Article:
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ASRock Z97 Extreme6 PCIe Ultra M.2 Storage Performance Overview (Page 2)

By: Chris Ramseyer from Jun 2, 2014 @ 8:00 CDT

ASRock Extreme6

Before we get started, I want to point out this editorial isn't a full review of the ASRock Extreme6. Today, we're just looking at the storage capabilities of this impressive motherboard. TweakTown's own Shawn Baker will have a full review of the Extreme6 shortly that covers CPU, GPU, multi GPU, audio, and other performance data.


The Extreme6 uses Intel's latest Z97 chipset with Haswell LGA1150 processors. On the storage side, this motherboard gives users a total of ten SATA 6Gb/s ports, an M.2 PCIe 2.0 x2, an Ultra M.2 PCIe 3.0 x4, one SATA Express (shared with two SATA 6Gb/s), one eSATA external port, ten USB 3.0 ports, and five USB 2.0 ports (one vertical Type A onboard).


As far as we are concerned, the star of the show is the Ultra M.2 slot shown above. The Extreme6 is the only motherboard at the launch of Z97 to even have one despite a plethora of Z97 and H97 products released. To put it simply, the Extreme6 has it and nothing else does. Further increasing the exclusivity, the Ultra M.2 slot connects straight to the CPU and does not use the PCIe lanes coming off of the chipset.


ASRock didn't stop with Ultra M.2, a spec standard M.2 slot is also on the Extreme6. The standard M.2 slot with PCIe 2.0 x2 is capable of delivering up to 10Gb/s, the same as SATA Express.

Both the M.2 and Ultra M.2 slots support SSDs up to 110mm long, also called 22110. Brass tabs in the motherboard serve as the mounting point for a single screw in a standoff that provides support for the SSD. If you happen to have a 2280 form factor drive like the Samsung XP941, you just move the standoff to the proper location.

Both the Ultra M.2 and standard M.2 slots are set for M Key or sometimes called M Card type. PCIe based M.2 SSDs use M Key, while SATA based M.2 SSDs use B Key or have notches cut out for both M and B Keys.


Although it's difficult to see in the other image, all of the brass tabs have covers over them except for the 2280 tab that comes with the standoff inserted inside from the factory.


Here we see the PCIe arrangement with the storage PCIe slots located between where you would normally install video cards or other normal PCIe devices. The M.2 SSDs rest under the video card heat sinks (if you have dual height cards). A third card based PCIe slot sits under the Ultra M.2 port for Wi-Fi cards. The Ultra M.2 actually sits high enough off of the motherboard to where you could install a Wi-Fi PCIe card, an M.2 SSD, and then a video card on top of it all. The density is amazing, but users should be mindful of the large amount of heat generated by a trio of PCIe devices in such a small area. Good airflow from the case fans can remedy any hot spots, though.

As you can see, there are four PCIe slots and several components that use PCIe lanes. As usual, Intel delivered a consumer desktop platform that doesn't supply enough PCIe lanes to run everything from the processor's CPU direct PCIe lanes. Even with PCIe switches, using an M.2 SSD in the Ultra M.2 slot means your traditional PCIe allocation drops to x8/x4.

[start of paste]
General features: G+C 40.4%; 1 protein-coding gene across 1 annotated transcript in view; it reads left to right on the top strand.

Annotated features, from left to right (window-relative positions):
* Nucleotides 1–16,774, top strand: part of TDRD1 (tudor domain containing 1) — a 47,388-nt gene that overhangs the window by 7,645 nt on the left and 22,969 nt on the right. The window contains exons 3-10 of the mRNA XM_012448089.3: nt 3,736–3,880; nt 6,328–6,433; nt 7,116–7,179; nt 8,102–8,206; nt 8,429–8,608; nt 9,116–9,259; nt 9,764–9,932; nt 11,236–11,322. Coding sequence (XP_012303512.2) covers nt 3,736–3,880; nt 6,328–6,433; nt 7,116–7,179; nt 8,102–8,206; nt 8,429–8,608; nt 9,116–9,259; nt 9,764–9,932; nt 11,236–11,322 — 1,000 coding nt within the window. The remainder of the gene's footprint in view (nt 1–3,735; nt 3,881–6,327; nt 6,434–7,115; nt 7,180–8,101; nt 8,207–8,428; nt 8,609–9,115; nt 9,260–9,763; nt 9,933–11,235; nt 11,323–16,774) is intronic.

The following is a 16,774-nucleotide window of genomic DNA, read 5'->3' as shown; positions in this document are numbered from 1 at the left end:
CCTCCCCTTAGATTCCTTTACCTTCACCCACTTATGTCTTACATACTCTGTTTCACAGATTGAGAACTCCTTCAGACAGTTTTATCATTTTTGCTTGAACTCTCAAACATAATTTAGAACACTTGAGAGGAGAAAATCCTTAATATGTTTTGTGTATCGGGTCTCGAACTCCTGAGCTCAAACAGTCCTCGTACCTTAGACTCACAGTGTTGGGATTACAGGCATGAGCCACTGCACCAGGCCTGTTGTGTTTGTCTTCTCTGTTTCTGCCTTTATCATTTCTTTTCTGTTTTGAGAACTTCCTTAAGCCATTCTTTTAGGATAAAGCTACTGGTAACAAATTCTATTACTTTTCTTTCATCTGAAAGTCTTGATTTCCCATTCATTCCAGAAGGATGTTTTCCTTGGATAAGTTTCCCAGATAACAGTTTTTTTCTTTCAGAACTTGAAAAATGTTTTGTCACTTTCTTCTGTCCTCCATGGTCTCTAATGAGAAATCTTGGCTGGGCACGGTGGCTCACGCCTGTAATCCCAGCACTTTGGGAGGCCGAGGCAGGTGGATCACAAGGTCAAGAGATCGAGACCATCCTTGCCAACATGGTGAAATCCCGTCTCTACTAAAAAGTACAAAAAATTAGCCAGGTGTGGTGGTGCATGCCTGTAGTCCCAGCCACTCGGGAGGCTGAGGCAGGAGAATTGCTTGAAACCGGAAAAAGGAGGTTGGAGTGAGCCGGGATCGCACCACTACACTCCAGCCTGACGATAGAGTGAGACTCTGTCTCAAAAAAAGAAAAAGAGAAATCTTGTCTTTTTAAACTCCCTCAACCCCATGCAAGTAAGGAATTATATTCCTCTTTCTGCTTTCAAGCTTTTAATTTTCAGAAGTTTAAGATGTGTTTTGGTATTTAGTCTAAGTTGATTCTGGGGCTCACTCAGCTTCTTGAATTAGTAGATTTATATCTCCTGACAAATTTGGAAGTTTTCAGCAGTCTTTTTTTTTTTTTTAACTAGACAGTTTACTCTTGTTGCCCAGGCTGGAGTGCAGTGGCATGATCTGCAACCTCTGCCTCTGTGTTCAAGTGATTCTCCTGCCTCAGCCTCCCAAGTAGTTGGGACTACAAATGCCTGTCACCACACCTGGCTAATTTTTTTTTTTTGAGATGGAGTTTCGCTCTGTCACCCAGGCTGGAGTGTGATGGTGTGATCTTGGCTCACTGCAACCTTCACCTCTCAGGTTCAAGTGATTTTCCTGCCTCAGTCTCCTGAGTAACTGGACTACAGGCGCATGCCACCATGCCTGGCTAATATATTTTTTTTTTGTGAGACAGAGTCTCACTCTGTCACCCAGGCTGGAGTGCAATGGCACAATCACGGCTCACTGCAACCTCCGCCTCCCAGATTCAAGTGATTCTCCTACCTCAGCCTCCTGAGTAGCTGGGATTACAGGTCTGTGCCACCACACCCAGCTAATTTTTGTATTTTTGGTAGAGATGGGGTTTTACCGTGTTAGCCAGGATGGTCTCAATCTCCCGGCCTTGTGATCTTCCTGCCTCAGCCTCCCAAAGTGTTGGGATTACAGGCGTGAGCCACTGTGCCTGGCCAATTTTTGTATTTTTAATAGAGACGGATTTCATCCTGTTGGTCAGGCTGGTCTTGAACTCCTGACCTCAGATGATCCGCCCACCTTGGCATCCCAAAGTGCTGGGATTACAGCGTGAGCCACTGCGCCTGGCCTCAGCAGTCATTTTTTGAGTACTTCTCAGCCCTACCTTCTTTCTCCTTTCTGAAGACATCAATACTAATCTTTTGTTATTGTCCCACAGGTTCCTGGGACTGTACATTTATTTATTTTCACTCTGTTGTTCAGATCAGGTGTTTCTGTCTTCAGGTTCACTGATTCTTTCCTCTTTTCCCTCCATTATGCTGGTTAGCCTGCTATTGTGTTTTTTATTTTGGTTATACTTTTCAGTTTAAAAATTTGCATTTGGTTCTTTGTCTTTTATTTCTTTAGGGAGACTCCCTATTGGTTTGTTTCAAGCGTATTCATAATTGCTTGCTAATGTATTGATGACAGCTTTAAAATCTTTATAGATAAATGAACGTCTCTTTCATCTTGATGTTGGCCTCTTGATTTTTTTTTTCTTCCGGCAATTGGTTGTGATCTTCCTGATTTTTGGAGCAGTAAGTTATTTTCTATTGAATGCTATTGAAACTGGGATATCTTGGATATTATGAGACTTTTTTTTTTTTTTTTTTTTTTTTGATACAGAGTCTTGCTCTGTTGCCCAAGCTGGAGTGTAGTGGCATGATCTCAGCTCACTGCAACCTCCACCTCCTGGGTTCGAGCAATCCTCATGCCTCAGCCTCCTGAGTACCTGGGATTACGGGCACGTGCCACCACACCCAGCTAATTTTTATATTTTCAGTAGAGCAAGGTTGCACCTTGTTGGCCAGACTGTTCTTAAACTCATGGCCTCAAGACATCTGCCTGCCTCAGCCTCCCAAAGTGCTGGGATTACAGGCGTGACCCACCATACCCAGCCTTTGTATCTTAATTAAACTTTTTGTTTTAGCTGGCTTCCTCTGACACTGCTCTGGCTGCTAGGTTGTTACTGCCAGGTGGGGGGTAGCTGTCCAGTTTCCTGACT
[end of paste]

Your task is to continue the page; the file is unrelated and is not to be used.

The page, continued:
With just eight lanes to the top PCIe slot and four lanes to the middle, SLI from NVIDIA is off the table. Crossfire from AMD is not an issue since AMD has not disabled the feature on 4-lane PCIe slots.


Moving away from M.2 for a moment, we see the SATA 6Gb/s and SATA Express connectors. There are ten SATA 6Gb/s ports total. Six come off of the Intel Z97 chipset and support RAID 0, 1, 5, and 10 with Intel's new Rapid Storage Technology 13 driver. Four additional SATA 6Gb/s ports come from an ASMedia ASM1061 that supports Hot Plug and ASRock's HDD Saver Technology. One port is shared with a rear-mounted eSATA port.

The Extreme6 also has a single SATA Express slot on the bottom left side of the cluster. SATA Express, or SATAe for the short version, carries two PCIe 2.0 lanes to upcoming SATAe SSDs. We should be able to show you several examples in our Computex coverage in less than a week.


HDD Saver is a new technology introduced by ASRock that allows a user to physically power down HDDs in a user's system. The 4-pin connector next to the BIOS A / B switch provides power to secondary drives. Through a software interface, users can choose to power down non-boot drives for power savings and security. ASRock supplies a special cable that routes power from the onboard header to HDD drives.

In this image, we also see the Type A onboard USB 2.0 port. Type A onboard connectors are usually found in servers for operating system USB drives, a common occurrence in Linux-based systems built for specific uses, like PFSense. We've also seen Type A connectors on expensive workstation motherboards to hold key dongles for software like Cubase and other professional applications. Dongle keys are expensive to replace and fragile in most cases.


The back panel is just as impressive as the rest of the board. The only option not available is 10GbE and VGA. An eSATA port (shared with an ASMedia SATA 6Gb/s) port is on the back as well as six USB 3.0 ports. Dual gigabit Ethernet provides connectivity to the network, while DVI, HDMI, and DisplayPort feed monitors from the CPU's onboard video system.

You may assume since the price is so low that ASRock found ways to cut corners, but that isn't the case. The audio on the Extreme6 uses what ASRock called Purity Sound 2, a premium onboard sound system. Also, a feature often found on premium overclocking systems, the back panel also has a BIOS reset button recessed behind the plate.

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